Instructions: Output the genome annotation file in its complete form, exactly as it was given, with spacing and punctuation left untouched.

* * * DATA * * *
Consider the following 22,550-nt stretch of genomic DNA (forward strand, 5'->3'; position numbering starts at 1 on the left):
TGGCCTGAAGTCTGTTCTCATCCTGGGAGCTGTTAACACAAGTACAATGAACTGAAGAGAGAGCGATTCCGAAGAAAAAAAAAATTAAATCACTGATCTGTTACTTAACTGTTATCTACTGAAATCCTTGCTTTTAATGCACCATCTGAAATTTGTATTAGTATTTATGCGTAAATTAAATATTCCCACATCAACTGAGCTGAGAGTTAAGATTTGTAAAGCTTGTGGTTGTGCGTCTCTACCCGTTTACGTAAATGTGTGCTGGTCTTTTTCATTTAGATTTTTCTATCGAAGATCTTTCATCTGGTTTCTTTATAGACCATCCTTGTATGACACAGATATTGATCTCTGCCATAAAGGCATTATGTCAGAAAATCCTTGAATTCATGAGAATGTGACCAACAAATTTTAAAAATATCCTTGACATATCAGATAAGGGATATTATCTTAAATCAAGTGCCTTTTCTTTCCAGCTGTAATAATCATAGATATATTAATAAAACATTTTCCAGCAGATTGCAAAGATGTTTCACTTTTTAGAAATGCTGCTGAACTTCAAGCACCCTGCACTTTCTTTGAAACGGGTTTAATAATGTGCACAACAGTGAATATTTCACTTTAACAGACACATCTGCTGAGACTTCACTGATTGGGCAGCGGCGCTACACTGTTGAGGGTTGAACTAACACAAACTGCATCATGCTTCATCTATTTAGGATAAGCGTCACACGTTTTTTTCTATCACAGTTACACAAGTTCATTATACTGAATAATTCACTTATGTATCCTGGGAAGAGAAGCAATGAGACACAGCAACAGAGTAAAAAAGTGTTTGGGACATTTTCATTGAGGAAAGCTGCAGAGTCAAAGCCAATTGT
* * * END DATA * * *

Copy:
Consider the following 22,550-nt stretch of genomic DNA (forward strand, 5'->3'; position numbering starts at 1 on the left):
TGGCCTGAAGTCTGTTCTCATCCTGGGAGCTGTTAACACAAGTACAATGAACTGAAGAGAGAGCGATTCCGAAGAAAAAAAAAATTAAATCACTGATCTGTTACTTAACTGTTATCTACTGAAATCCTTGCTTTTAATGCACCATCTGAAATTTGTATTAGTATTTATGCGTAAATTAAATATTCCCACATCAACTGAGCTGAGAGTTAAGATTTGTAAAGCTTGTGGTTGTGCGTCTCTACCCGTTTACGTAAATGTGTGCTGGTCTTTTTCATTTAGATTTTTCTATCGAAGATCTTTCATCTGGTTTCTTTATAGACCATCCTTGTATGACACAGATATTGATCTCTGCCATAAAGGCATTATGTCAGAAAATCCTTGAATTCATGAGAATGTGACCAACAAATTTTAAAAATATCCTTGACATATCAGATAAGGGATATTATCTTAAATCAAGTGCCTTTTCTTTCCAGCTGTAATAATCATAGATATATTAATAAAACATTTTCCAGCAGATTGCAAAGATGTTTCACTTTTTAGAAATGCTGCTGAACTTCAAGCACCCTGCACTTTCTTTGAAACGGGTTTAATAATGTGCACAACAGTGAATATTTCACTTTAACAGACACATCTGCTGAGACTTCACTGATTGGGCAGCGGCGCTACACTGTTGAGGGTTGAACTAACACAAACTGCATCATGCTTCATCTATTTAGGATAAGCGTCACACGTTTTTTTCTATCACAGTTACACAAGTTCATTATACTGAATAATTCACTTATGTATCCTGGGAAGAGAAGCAATGAGACACAGCAACAGAGTAAAAAAGTGTTTGGGACATTTTCATTGAGGAAAGCTGCAGAGTCAAAGCCAATTGT